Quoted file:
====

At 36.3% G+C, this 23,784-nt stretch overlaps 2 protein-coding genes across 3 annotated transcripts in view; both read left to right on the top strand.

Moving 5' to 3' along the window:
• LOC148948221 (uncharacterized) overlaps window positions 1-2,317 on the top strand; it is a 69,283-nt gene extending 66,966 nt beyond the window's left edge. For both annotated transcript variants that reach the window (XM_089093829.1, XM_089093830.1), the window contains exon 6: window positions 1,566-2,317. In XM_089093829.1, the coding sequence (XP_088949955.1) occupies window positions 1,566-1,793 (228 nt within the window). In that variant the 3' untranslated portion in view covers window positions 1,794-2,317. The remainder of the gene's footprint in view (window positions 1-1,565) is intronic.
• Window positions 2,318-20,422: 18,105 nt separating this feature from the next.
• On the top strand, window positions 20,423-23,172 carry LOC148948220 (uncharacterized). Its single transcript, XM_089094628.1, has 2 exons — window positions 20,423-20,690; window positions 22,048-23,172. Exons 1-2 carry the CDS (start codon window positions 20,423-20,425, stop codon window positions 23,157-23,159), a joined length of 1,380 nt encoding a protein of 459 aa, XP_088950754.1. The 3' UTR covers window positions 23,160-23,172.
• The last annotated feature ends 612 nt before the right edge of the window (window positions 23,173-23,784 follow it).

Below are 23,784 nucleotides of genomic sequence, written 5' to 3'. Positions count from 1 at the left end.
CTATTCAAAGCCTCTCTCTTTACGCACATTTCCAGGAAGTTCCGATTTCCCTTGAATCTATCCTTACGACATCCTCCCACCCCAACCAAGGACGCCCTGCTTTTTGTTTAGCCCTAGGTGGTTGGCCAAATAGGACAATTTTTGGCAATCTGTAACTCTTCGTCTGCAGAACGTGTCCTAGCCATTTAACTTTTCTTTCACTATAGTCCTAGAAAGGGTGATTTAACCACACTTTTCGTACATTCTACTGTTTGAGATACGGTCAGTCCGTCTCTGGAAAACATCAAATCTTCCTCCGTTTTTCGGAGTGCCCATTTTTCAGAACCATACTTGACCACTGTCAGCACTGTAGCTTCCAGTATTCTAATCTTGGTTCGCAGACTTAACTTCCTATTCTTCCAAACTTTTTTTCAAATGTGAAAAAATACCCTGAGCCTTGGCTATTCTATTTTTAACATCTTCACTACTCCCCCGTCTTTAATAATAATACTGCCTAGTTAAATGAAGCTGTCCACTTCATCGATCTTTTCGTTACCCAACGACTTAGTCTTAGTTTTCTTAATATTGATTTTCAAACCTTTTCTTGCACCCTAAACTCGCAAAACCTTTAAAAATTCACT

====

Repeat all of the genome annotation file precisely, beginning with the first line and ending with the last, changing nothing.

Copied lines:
At 36.3% G+C, this 23,784-nt stretch overlaps 2 protein-coding genes across 3 annotated transcripts in view; both read left to right on the top strand.

Moving 5' to 3' along the window:
• LOC148948221 (uncharacterized) overlaps window positions 1-2,317 on the top strand; it is a 69,283-nt gene extending 66,966 nt beyond the window's left edge. For both annotated transcript variants that reach the window (XM_089093829.1, XM_089093830.1), the window contains exon 6: window positions 1,566-2,317. In XM_089093829.1, the coding sequence (XP_088949955.1) occupies window positions 1,566-1,793 (228 nt within the window). In that variant the 3' untranslated portion in view covers window positions 1,794-2,317. The remainder of the gene's footprint in view (window positions 1-1,565) is intronic.
• Window positions 2,318-20,422: 18,105 nt separating this feature from the next.
• On the top strand, window positions 20,423-23,172 carry LOC148948220 (uncharacterized). Its single transcript, XM_089094628.1, has 2 exons — window positions 20,423-20,690; window positions 22,048-23,172. Exons 1-2 carry the CDS (start codon window positions 20,423-20,425, stop codon window positions 23,157-23,159), a joined length of 1,380 nt encoding a protein of 459 aa, XP_088950754.1. The 3' UTR covers window positions 23,160-23,172.
• The last annotated feature ends 612 nt before the right edge of the window (window positions 23,173-23,784 follow it).

Below are 23,784 nucleotides of genomic sequence, written 5' to 3'. Positions count from 1 at the left end.
CTATTCAAAGCCTCTCTCTTTACGCACATTTCCAGGAAGTTCCGATTTCCCTTGAATCTATCCTTACGACATCCTCCCACCCCAACCAAGGACGCCCTGCTTTTTGTTTAGCCCTAGGTGGTTGGCCAAATAGGACAATTTTTGGCAATCTGTAACTCTTCGTCTGCAGAACGTGTCCTAGCCATTTAACTTTTCTTTCACTATAGTCCTAGAAAGGGTGATTTAACCACACTTTTCGTACATTCTACTGTTTGAGATACGGTCAGTCCGTCTCTGGAAAACATCAAATCTTCCTCCGTTTTTCGGAGTGCCCATTTTTCAGAACCATACTTGACCACTGTCAGCACTGTAGCTTCCAGTATTCTAATCTTGGTTCGCAGACTTAACTTCCTATTCTTCCAAACTTTTTTTCAAATGTGAAAAAATACCCTGAGCCTTGGCTATTCTATTTTTAACATCTTCACTACTCCCCCGTCTTTAATAATAATACTGCCTAGTTAAATGAAGCTGTCCACTTCATCGATCTTTTCGTTACCCAACGACTTAGTCTTAGTTTTCTTAATATTGATTTTCAAACCTTTTCTTGCACCCTAAACTCGCAAAACCTTTAAAAATTCACT